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Old 6th October 2012, 10:29 AM   #41
disco is offline disco  Netherlands
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Low, compared to .... a 270 ohm resistor?
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Old 6th October 2012, 11:03 AM   #42
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A single series string of 105 series LEDs gave a noise of about 2uV over 22Hz-22kHz (ref Valve Amplifiers, 4th ed). Not sure how many this amp used, but let's say 10. So that would correspond to roughly 0.6uV before paralleling. The noise of the paralleled strings would reduce as the square root of the number of parallel strings, so you could drop that by a factor of 2 or 3. So the noise is comparable to an ideal (zero excess noise) 270R at room temperature (which a cathode resistor is unlikely to be).

All moot, of course: the tube is far noisier.
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Old 6th October 2012, 11:28 AM   #43
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It is actually 4 paralleled series strings of 26 LEDs per tube.
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Old 6th October 2012, 11:37 AM   #44
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OK, so about 0.5uV Possibly a bit less because Morgan had a dodgy solder joint which contributed to his noise measurement. Eother way, errrr, lost in the noise.

Thanks for the clarification.
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Old 6th October 2012, 01:08 PM   #45
disco is offline disco  Netherlands
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Looking at the Johnson noise from a 270 ohm resistor at room temperature: Vnoise(rms) = root(4kTRB)
k= boltzmanns' constant
T= abs temperature (293 degr Kelvin)
R= resistance
B= bandwith

4kT= 1.62 x 10~-24, times 270 ohms, times 21,980 Hz= 9.6 X 10~-18
Vnoise = 3.1 x 10~-9 = 0,003 microvolt/Hz~-1/2

That would be less than the LEDs. Is this white noise on the cathode complete harmless or can it lead to 'listening fatigue'? I have no clue how to implement these figures but some preferred the simple cathode resistor for prolonged listening while others preferred the immediate gain in weight on the bassnotes and stronger attack (not faster) with LEDs. Perhaps it's a case tot case study, how it mixes in with other shortcomings of our audio creations
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Old 6th October 2012, 03:03 PM   #46
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Quote:
Originally Posted by disco View Post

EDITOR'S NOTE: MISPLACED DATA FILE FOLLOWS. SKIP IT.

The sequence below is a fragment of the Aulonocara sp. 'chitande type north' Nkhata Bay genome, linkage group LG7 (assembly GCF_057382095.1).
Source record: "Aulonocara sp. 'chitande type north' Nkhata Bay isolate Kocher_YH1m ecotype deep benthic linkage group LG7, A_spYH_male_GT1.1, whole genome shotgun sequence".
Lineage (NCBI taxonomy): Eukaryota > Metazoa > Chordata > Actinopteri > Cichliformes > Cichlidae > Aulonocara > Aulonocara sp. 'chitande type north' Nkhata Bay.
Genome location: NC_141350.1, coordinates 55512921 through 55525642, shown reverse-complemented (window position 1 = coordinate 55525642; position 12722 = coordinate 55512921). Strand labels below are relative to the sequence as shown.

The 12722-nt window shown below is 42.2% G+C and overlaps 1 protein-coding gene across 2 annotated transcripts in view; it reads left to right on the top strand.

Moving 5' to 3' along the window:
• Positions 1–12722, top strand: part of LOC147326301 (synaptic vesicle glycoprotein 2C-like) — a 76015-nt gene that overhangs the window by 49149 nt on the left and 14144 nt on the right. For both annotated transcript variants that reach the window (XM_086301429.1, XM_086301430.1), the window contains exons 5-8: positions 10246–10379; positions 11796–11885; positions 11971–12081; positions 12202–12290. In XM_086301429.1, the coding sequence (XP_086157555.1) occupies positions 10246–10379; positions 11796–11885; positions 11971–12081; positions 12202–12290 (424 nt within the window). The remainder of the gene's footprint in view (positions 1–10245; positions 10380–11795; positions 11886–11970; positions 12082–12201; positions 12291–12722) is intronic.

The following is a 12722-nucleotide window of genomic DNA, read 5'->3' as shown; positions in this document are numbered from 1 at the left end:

Looking at the Johnson noise from a 270 ohm resistor at room temperature: Vnoise(rms) = root(4kTRB)
k= boltzmanns' constant
T= abs temperature (293 degr Kelvin)
R= resistance
B= bandwith

4kT= 1.62 x 10~-24, times 270 ohms, times 21,980 Hz= 9.6 X 10~-18
Vnoise = 3.1 x 10~-9 = 0,003 microvolt/Hz~-1/2

That would be less than the LEDs. Is this white noise on the cathode complete harmless or can it lead to 'listening fatigue'? I have no clue how to implement these figures but some preferred the simple cathode resistor for prolonged listening while others preferred the immediate gain in weight on the bassnotes and stronger attack (not faster) with LEDs. Perhaps it's a case tot case study, how it mixes in with other shortcomings of our audio creations
I am talking about substituting RC with LEDs.

The best way would be to compare apples with apples, i.e. measure the noise from R or RC in the similar conditions compared to LED tests.

As to calculations you should take 820 ohm resistor @ say 320 K. This will roughly give 0,02 uV/Hz. Is this difference significant to hearing? I don't know. I am a cello player with some orchestral experience, so I always try to compare real sound to what is reproduced. I perceive LED bias (vs. RC) more real.
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Old 7th October 2012, 06:39 PM   #47
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CCS's for C3g plate mounted.Click the image to open in full size.
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Old 8th October 2012, 10:13 PM   #48
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After having read a post on connecting g3 of C3g (to either cathode or anode/plate) while g2 connected via resistor, say, 220 ohm to plate, I am in doubt. Which one is ...
Source: http://audioroundtable.com/GroupBuild/messages/1999.html
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Old 8th October 2012, 10:58 PM   #49
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Quote:
Originally Posted by tcqanh View Post
why don't you use fixed bias for power stage ? it is simple and easy to adjust the operation point.

many people here gave up the LED bias....
I started thinking if there was a relation between DC across coupling cap and transferring signal via such polarized cap. DC voltages in fixed and cathode biases across a coupling cap may be significantly different.What is an impact on sound?
Started a thread in PARTS.

Last edited by yagoolar; 8th October 2012 at 11:07 PM.
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Old 9th October 2012, 08:15 AM   #50
euro21 is online now euro21  Hungary
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Originally Posted by yagoolar View Post
I am in doubt. Which one is ...
Is this the correct phrase? There's no accounting for taste. :-)

Last edited by euro21; 9th October 2012 at 08:19 AM.
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